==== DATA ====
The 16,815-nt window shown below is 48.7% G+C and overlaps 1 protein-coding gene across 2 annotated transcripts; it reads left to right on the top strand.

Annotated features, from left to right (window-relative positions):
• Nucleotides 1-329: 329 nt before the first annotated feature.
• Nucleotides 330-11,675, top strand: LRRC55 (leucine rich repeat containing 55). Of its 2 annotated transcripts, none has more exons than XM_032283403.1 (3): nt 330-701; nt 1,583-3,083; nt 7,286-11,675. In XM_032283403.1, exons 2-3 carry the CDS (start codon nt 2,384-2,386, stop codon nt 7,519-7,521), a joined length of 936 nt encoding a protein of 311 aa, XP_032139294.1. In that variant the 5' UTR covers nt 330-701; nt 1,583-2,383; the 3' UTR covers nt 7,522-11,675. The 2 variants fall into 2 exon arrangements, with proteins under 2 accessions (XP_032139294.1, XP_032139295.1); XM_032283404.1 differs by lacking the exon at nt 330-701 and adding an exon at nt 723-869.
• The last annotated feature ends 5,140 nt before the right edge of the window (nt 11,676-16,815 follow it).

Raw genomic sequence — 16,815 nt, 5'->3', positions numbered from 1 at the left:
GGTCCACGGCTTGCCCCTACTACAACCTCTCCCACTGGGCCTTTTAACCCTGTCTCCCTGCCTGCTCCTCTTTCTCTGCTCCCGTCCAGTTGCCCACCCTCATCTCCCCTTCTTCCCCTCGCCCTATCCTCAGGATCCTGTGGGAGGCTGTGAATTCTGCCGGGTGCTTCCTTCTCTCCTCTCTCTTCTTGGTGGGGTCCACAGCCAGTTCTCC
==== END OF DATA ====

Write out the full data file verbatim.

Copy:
The 16,815-nt window shown below is 48.7% G+C and overlaps 1 protein-coding gene across 2 annotated transcripts; it reads left to right on the top strand.

Annotated features, from left to right (window-relative positions):
• Nucleotides 1-329: 329 nt before the first annotated feature.
• Nucleotides 330-11,675, top strand: LRRC55 (leucine rich repeat containing 55). Of its 2 annotated transcripts, none has more exons than XM_032283403.1 (3): nt 330-701; nt 1,583-3,083; nt 7,286-11,675. In XM_032283403.1, exons 2-3 carry the CDS (start codon nt 2,384-2,386, stop codon nt 7,519-7,521), a joined length of 936 nt encoding a protein of 311 aa, XP_032139294.1. In that variant the 5' UTR covers nt 330-701; nt 1,583-2,383; the 3' UTR covers nt 7,522-11,675. The 2 variants fall into 2 exon arrangements, with proteins under 2 accessions (XP_032139294.1, XP_032139295.1); XM_032283404.1 differs by lacking the exon at nt 330-701 and adding an exon at nt 723-869.
• The last annotated feature ends 5,140 nt before the right edge of the window (nt 11,676-16,815 follow it).

Raw genomic sequence — 16,815 nt, 5'->3', positions numbered from 1 at the left:
GGTCCACGGCTTGCCCCTACTACAACCTCTCCCACTGGGCCTTTTAACCCTGTCTCCCTGCCTGCTCCTCTTTCTCTGCTCCCGTCCAGTTGCCCACCCTCATCTCCCCTTCTTCCCCTCGCCCTATCCTCAGGATCCTGTGGGAGGCTGTGAATTCTGCCGGGTGCTTCCTTCTCTCCTCTCTCTTCTTGGTGGGGTCCACAGCCAGTTCTCC